It has long been thought that a massive river system, almost 2000km long, extended from Queensland’s eastern margin and entered the sea near Ceduna, depositing enormous quantities of sediment from across the continent.
In contrast, this research has revealed that between 85 and 70 million years ago the river system depositing sediment into the delta was restricted to a series of smaller, fast-flowing rivers in the area around Ceduna. This area was being uplifted as Australia and Antarctica began to break apart, forming a series of hills which were then eroded, producing a more subdued landscape that today encompasses the Nullarbor Plain.
The University of Adelaide researchers are the first to analyse the ages of mineral grains contained in sediments from the only well drilled to date into the centre of the delta in the Great Australian Bight – revealing the nature and original sources of the sediment.
"By analysing this sediment, we’ve been able to reconstruct the landscape and major river drainage systems of the Australian continent about 80 million years ago," said project leader Dr Simon Holford. "It also gives us a better understanding of the hydrocarbon potential – the possibility of economic oil and gas production – from the region.
"To understand the hydrocarbon potential, we need to know the origin and nature of the reservoir rocks."
The 700km-wide Ceduna Delta, off the West Coast of South Australia, is about the same size as the Niger Delta in Western Africa, containing about 0.5 million cubic kilometres of sedimentary rock including sandstones and shales.
Many deltas contain large hydrocarbon reserves, and last year BP announced it would invest up to $1.4 billion exploring the Ceduna Delta for oil and gas.
Analysing the sediment, Dr Holford, PhD candidate Justin MacDonald, fellow researchers and Melbourne-based Geotrack International Pty Ltd, dated almost 1000 grains of the mineral zircon from the well’s core samples.
"By looking at the distribution of the ages of the minerals, we were able to identify different 'age populations' of zircon and produce a model of a river system which transported these minerals and deposited them on the margin of the continent," Dr Holford said.
"Our results showed that most of the sediment was derived much closer to the Great Australian Bight than has been previously thought. It gives us a much better handle on the geology and geomorphology of Australia 85-70 million years ago."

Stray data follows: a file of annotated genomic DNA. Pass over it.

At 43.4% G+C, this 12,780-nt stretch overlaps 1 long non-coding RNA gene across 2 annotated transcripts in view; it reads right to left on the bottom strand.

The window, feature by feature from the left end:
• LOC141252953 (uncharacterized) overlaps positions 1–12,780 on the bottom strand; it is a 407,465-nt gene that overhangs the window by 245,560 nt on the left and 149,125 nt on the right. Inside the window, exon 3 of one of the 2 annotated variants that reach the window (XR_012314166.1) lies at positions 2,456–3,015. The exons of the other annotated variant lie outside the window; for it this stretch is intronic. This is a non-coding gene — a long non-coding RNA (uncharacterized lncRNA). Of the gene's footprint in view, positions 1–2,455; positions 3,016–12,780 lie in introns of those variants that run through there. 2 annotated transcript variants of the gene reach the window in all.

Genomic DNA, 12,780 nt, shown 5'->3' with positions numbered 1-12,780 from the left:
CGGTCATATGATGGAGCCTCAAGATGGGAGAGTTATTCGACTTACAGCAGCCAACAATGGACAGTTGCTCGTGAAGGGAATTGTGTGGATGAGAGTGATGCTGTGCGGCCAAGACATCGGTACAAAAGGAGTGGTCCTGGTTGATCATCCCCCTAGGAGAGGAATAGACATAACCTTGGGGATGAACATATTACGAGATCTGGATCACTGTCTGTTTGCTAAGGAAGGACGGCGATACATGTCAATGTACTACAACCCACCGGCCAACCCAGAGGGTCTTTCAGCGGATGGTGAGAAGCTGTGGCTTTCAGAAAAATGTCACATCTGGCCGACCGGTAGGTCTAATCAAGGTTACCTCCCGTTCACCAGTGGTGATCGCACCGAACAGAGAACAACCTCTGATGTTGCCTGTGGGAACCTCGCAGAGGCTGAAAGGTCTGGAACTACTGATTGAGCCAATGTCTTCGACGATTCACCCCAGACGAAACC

The research has been published in the Journal of the Geological Society.Dr Simon Holford
Dr Simon Holford | Newswise
NASA looks to solar eclipse to help understand Earth's energy system
21.07.2017 | NASA/Goddard Space Flight Center
Scientists shed light on carbon's descent into the deep Earth
19.07.2017 | European Synchrotron Radiation Facility
Physicists have developed a new technique that uses electrical voltages to control the electron spin on a chip. The newly-developed method provides protection from spin decay, meaning that the contained information can be maintained and transmitted over comparatively large distances, as has been demonstrated by a team from the University of Basel’s Department of Physics and the Swiss Nanoscience Institute. The results have been published in Physical Review X.
For several years, researchers have been trying to use the spin of an electron to store and transmit information. The spin of each electron is always coupled...
What is the mass of a proton? Scientists from Germany and Japan successfully did an important step towards the most exact knowledge of this fundamental constant. By means of precision measurements on a single proton, they could improve the precision by a factor of three and also correct the existing value.
To determine the mass of a single proton still more accurate – a group of physicists led by Klaus Blaum and Sven Sturm of the Max Planck Institute for Nuclear...
The research team of Prof. Dr. Oliver Einsle at the University of Freiburg's Institute of Biochemistry has long been exploring the functioning of nitrogenase....
A one trillion tonne iceberg - one of the biggest ever recorded -- has calved away from the Larsen C Ice Shelf in Antarctica, after a rift in the ice,...
Physics supports biology: Researchers from PTB have developed a model system to investigate friction phenomena with atomic precision
Friction: what you want from car brakes, otherwise rather a nuisance. In any case, it is useful to know as precisely as possible how friction phenomena arise –...
21.07.2017 | Event News
19.07.2017 | Event News
12.07.2017 | Event News
21.07.2017 | Earth Sciences
21.07.2017 | Power and Electrical Engineering
21.07.2017 | Physics and Astronomy